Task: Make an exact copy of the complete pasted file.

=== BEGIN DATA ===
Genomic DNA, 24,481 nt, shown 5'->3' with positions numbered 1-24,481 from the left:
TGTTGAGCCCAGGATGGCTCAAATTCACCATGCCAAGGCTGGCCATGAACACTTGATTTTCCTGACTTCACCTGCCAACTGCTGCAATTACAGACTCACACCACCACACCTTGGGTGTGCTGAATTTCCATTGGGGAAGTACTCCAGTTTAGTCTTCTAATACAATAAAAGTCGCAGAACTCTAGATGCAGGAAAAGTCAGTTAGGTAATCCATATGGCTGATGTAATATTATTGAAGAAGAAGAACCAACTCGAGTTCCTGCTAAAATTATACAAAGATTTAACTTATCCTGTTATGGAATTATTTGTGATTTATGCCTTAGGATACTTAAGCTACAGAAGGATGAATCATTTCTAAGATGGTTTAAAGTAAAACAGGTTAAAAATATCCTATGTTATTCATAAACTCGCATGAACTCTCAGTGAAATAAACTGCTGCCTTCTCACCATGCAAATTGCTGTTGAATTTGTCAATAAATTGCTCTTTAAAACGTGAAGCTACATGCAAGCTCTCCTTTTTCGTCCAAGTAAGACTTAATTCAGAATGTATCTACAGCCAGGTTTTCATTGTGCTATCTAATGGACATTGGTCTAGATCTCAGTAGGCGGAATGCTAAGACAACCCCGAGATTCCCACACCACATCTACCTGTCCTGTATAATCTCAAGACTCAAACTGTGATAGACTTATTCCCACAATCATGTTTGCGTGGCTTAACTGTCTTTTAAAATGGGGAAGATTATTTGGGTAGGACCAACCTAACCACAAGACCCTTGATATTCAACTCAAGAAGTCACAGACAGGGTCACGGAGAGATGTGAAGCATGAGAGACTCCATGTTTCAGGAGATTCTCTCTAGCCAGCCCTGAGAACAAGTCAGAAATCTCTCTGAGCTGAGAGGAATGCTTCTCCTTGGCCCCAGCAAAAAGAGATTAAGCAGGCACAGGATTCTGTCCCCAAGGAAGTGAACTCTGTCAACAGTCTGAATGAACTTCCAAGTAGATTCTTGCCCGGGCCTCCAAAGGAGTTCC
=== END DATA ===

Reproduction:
Genomic DNA, 24,481 nt, shown 5'->3' with positions numbered 1-24,481 from the left:
TGTTGAGCCCAGGATGGCTCAAATTCACCATGCCAAGGCTGGCCATGAACACTTGATTTTCCTGACTTCACCTGCCAACTGCTGCAATTACAGACTCACACCACCACACCTTGGGTGTGCTGAATTTCCATTGGGGAAGTACTCCAGTTTAGTCTTCTAATACAATAAAAGTCGCAGAACTCTAGATGCAGGAAAAGTCAGTTAGGTAATCCATATGGCTGATGTAATATTATTGAAGAAGAAGAACCAACTCGAGTTCCTGCTAAAATTATACAAAGATTTAACTTATCCTGTTATGGAATTATTTGTGATTTATGCCTTAGGATACTTAAGCTACAGAAGGATGAATCATTTCTAAGATGGTTTAAAGTAAAACAGGTTAAAAATATCCTATGTTATTCATAAACTCGCATGAACTCTCAGTGAAATAAACTGCTGCCTTCTCACCATGCAAATTGCTGTTGAATTTGTCAATAAATTGCTCTTTAAAACGTGAAGCTACATGCAAGCTCTCCTTTTTCGTCCAAGTAAGACTTAATTCAGAATGTATCTACAGCCAGGTTTTCATTGTGCTATCTAATGGACATTGGTCTAGATCTCAGTAGGCGGAATGCTAAGACAACCCCGAGATTCCCACACCACATCTACCTGTCCTGTATAATCTCAAGACTCAAACTGTGATAGACTTATTCCCACAATCATGTTTGCGTGGCTTAACTGTCTTTTAAAATGGGGAAGATTATTTGGGTAGGACCAACCTAACCACAAGACCCTTGATATTCAACTCAAGAAGTCACAGACAGGGTCACGGAGAGATGTGAAGCATGAGAGACTCCATGTTTCAGGAGATTCTCTCTAGCCAGCCCTGAGAACAAGTCAGAAATCTCTCTGAGCTGAGAGGAATGCTTCTCCTTGGCCCCAGCAAAAAGAGATTAAGCAGGCACAGGATTCTGTCCCCAAGGAAGTGAACTCTGTCAACAGTCTGAATGAACTTCCAAGTAGATTCTTGCCCGGGCCTCCAAAGGAGTTCC